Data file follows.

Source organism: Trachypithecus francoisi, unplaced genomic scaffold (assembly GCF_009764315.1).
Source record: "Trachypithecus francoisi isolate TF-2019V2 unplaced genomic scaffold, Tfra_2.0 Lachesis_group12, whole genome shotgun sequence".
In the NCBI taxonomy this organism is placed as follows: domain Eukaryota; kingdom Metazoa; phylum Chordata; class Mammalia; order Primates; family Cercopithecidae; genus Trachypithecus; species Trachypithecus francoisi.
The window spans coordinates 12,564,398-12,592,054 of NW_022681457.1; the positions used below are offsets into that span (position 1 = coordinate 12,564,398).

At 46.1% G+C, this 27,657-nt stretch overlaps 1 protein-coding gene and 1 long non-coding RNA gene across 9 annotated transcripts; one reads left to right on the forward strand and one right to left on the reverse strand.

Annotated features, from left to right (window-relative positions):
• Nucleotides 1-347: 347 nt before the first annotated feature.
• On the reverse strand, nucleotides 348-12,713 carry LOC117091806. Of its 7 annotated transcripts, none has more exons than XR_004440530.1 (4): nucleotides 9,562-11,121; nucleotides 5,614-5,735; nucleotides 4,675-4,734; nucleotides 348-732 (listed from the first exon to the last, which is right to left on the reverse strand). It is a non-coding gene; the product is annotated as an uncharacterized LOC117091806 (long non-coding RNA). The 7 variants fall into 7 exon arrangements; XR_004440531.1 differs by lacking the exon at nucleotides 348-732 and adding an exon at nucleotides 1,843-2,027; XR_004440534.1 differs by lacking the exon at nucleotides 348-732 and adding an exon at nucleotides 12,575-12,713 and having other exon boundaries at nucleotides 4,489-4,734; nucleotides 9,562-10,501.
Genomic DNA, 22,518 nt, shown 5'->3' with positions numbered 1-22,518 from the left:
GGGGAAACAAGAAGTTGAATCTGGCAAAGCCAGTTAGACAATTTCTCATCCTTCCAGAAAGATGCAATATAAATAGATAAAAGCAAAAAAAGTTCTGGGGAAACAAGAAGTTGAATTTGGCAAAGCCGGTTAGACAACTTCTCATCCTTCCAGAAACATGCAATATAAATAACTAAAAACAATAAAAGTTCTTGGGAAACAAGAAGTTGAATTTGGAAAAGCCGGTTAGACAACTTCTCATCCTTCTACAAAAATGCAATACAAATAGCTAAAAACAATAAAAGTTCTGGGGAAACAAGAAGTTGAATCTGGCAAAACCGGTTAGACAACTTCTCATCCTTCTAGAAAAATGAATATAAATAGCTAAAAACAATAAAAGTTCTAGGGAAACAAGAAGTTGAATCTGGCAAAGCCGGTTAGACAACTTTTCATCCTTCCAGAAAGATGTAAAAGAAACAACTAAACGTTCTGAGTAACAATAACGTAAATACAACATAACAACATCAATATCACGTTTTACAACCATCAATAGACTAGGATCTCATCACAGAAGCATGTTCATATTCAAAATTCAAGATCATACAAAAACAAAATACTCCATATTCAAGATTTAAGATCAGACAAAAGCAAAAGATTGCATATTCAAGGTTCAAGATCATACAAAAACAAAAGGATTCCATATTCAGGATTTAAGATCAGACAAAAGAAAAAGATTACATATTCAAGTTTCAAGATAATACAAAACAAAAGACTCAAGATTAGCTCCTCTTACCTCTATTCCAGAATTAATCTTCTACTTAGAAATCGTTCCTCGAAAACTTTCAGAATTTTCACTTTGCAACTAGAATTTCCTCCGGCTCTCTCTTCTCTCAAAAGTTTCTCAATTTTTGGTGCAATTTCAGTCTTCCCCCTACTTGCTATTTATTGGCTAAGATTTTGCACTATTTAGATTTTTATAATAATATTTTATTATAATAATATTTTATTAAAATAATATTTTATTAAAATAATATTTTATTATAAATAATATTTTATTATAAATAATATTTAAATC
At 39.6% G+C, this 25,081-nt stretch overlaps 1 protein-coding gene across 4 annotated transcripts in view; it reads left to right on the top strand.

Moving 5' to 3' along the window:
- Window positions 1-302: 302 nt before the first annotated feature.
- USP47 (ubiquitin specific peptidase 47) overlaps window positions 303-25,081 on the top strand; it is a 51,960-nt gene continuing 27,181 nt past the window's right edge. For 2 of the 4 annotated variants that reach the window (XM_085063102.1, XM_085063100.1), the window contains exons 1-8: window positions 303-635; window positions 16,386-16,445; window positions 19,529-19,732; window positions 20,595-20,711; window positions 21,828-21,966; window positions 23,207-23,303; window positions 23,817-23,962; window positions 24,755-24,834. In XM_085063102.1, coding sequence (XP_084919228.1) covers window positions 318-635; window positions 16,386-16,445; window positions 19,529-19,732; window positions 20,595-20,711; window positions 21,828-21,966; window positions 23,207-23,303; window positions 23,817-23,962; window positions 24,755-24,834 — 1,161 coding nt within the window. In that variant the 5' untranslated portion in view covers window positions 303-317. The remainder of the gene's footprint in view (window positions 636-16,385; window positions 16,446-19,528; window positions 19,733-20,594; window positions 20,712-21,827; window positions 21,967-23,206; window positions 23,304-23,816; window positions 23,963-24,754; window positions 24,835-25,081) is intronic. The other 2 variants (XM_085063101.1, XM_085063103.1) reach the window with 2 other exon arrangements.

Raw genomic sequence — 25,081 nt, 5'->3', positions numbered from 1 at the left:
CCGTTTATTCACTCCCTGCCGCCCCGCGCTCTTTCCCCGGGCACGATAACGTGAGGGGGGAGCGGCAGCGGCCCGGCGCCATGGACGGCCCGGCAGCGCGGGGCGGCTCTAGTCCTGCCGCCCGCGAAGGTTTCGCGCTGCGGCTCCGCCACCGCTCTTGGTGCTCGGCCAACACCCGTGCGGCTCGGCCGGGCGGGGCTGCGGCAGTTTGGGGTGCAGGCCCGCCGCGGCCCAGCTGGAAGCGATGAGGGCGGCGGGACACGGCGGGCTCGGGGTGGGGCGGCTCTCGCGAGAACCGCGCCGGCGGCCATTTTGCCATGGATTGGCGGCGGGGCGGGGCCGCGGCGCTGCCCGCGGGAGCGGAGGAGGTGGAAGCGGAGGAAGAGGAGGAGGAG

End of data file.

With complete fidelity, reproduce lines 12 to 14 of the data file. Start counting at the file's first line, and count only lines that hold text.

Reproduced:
Moving 5' to 3' along the window:
- Window positions 1-302: 302 nt before the first annotated feature.
- USP47 (ubiquitin specific peptidase 47) overlaps window positions 303-25,081 on the top strand; it is a 51,960-nt gene continuing 27,181 nt past the window's right edge. For 2 of the 4 annotated variants that reach the window (XM_085063102.1, XM_085063100.1), the window contains exons 1-8: window positions 303-635; window positions 16,386-16,445; window positions 19,529-19,732; window positions 20,595-20,711; window positions 21,828-21,966; window positions 23,207-23,303; window positions 23,817-23,962; window positions 24,755-24,834. In XM_085063102.1, coding sequence (XP_084919228.1) covers window positions 318-635; window positions 16,386-16,445; window positions 19,529-19,732; window positions 20,595-20,711; window positions 21,828-21,966; window positions 23,207-23,303; window positions 23,817-23,962; window positions 24,755-24,834 — 1,161 coding nt within the window. In that variant the 5' untranslated portion in view covers window positions 303-317. The remainder of the gene's footprint in view (window positions 636-16,385; window positions 16,446-19,528; window positions 19,733-20,594; window positions 20,712-21,827; window positions 21,967-23,206; window positions 23,304-23,816; window positions 23,963-24,754; window positions 24,835-25,081) is intronic. The other 2 variants (XM_085063101.1, XM_085063103.1) reach the window with 2 other exon arrangements.